Posted by James Mullan in Web 2.0 on Thursday, 28 February 2008
This is the attention grabbing results of a Survey by Lexis Nexis which looked at the information requirements of all "white-collar" professionals.
Laywers appear to be particularly affected by Information Overload with 80% reporting being overloaded with information and 70% reporting that they spend too much time sifting through irrelevant information.
Having said that "nearly 70 percent of lawyers said that finding specific pieces of legal research is easier today compared with two years ago. Virtually all agree that having leading-edge legal technology is crucial to cutting through the clutter. For the lawyers surveyed, the most important technology tools are those that return comprehensive results, focus on the lawyer's practice area, provide analysis and expertise in addition to data, and are regularly updated. Less than half thought it was important to have a tool that offers access to online communities where they can discuss issues of law with their peers."
Hat Tip - Law.com Legal Blog Watch
This is an interesting post from the Headshift blog which reports on a piece of research carried out by MIT Sloane Research the research basically looked at emails flows and found that:
"Information workers whose strong e-mail networks allow them to receive new information sooner than their peers -- or to receive more pieces of new information -- are likely to be more productive than their less well-connected counterparts. Workers who are "information hubs" complete more projects in a given period of time and thus generate more revenue for their firm. As part of a study of an executive recruiting firm conducted over a five-year period, the researchers were able to analyze ten months of the firm's e-mail traffic. While the content of the recruiting firms' e-mails was encrypted to ensure individuals' privacy, the research team could track the flow of particular encrypted words through the firm's e-mail network. The researchers then correlated those findings with data (provided by the firm and by individual employees who voluntarily took part in a survey) about factors such as individual workers' project workload, project completion time and compensation -- to gain dramatic new insights into productivity in the Information Age."
It's a shame as the Headshift blog says that they didn't look at other communication tools like Twitter or the use of RSS.
The UK Parliament is trialling the use of Podcasts on their website. Although the Podcast isn't directly relevant to Law Librarians it's nice to see this technology in use.
You could also win a bottle of champagne if you provide them with some feedback!
Some shameless self marketing here, but it's my blog, so I'll cry or sing if I want to...anyway, the City Legal Information Group (CLIG) have very kindly asked me to speak at an event they have organised in March.
Called "Why Web 2.0 : The opportunities and challenges for the Legal Sector" I'll be looking at some of the pratcial uses for Web 2.0 technologies within Law Firm Libraries. So if you want to come along and hear me talk, you know what you need to do!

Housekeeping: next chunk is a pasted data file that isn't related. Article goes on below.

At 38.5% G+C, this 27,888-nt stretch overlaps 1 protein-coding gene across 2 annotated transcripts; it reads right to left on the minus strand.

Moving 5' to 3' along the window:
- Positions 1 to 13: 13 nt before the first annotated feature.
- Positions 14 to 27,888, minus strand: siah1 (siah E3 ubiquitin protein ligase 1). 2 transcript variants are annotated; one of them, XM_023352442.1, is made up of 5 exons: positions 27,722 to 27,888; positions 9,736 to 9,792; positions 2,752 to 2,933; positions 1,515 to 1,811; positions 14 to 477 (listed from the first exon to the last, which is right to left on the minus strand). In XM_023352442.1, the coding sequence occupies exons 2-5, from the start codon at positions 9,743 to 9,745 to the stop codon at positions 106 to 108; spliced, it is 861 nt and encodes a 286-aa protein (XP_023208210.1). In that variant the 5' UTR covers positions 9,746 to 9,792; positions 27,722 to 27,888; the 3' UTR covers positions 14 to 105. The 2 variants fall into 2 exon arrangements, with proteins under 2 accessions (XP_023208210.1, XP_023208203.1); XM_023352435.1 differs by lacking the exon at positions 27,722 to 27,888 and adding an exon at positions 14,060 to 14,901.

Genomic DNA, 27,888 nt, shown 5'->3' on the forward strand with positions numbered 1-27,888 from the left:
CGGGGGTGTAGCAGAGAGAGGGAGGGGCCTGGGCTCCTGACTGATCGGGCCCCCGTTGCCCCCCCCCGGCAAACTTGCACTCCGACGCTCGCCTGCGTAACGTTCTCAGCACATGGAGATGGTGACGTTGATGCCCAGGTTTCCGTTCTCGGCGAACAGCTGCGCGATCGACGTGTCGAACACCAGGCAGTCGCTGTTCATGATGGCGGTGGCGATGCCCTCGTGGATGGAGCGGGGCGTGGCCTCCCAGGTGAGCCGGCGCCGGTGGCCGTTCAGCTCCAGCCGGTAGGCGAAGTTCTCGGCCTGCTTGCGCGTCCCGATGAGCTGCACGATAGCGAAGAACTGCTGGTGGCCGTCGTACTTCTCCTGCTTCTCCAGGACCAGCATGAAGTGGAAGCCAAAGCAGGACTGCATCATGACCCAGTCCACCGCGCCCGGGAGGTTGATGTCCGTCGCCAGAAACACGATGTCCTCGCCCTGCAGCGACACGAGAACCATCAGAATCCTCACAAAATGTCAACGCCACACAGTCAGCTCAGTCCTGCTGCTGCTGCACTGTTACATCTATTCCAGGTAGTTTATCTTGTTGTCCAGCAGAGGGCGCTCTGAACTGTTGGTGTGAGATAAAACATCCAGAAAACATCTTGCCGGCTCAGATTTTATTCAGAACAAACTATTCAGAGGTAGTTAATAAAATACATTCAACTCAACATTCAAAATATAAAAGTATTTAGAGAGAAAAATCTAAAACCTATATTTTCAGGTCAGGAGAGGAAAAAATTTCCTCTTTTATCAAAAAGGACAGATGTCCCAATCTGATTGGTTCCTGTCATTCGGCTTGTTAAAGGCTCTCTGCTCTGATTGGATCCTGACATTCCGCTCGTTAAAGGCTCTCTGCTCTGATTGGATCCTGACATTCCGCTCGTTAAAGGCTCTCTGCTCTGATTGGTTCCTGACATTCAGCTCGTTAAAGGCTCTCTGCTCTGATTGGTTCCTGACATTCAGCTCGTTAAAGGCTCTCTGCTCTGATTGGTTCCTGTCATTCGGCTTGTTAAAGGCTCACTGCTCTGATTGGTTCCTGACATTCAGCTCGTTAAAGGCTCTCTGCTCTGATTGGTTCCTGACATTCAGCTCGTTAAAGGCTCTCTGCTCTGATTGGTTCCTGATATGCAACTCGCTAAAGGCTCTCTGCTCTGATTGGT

This is the title of an interesting article by David Naylor and Andrew Jaworski, David and Andrew both work for Field Fisher Waterhouse, Field Fisher Waterhouse were one of the first Law Firms to have a presence in Second Life.
In this article, which is available on the Sweet & Maxwell Legal Hub, they discuss some of the "real world" challenges that can occur as a result of activities in Second Life, these include:
- The protection of Intellectual Property
- Consumer protection
- Employment issues
Posted by James Mullan in Web 2.0 on Thursday, 14 February 2008
Slaw has just published a nice review of Ozmosys, that's Ozmosys not Osmosis. Ozmosys is a tool that allows you to "funnel" content outside of your existing online subscriptions into a single consolidated email/alert or newsletter which could then be sent to your users.
What you produce can be customized to include your organistions logo, colour scheme and incorporated on your organisations website or intranet if required.
I happened to see a demonstration of Ozmosys a while ago and was quite impressed, anything that can incorporate free content, including RSS feeds and new information from websites, is in my mind a useful tool. As such I don't imagine it will be cheap.
Posted by James Mullan in Web 2.0 on Monday, 11 February 2008
There isn't much new here, but these are a nice set of slides for anyone looking for an introduction to Web 2.0 and Library 2.0 The slides are from a presentation given by Martin De Saulles, a Principal Lecturer at the University of Brighton.
An interesting story her from the Lawyer on the rollout by DLA Piper of a "Social networking" site by its graduate recruitment team. According to the Lawyer "The portal is very similar to other social networking sites such as Facebook, but DLA has called it "Inside the Tent"
I suppose it's better to be "Inside the tent" rather then outside?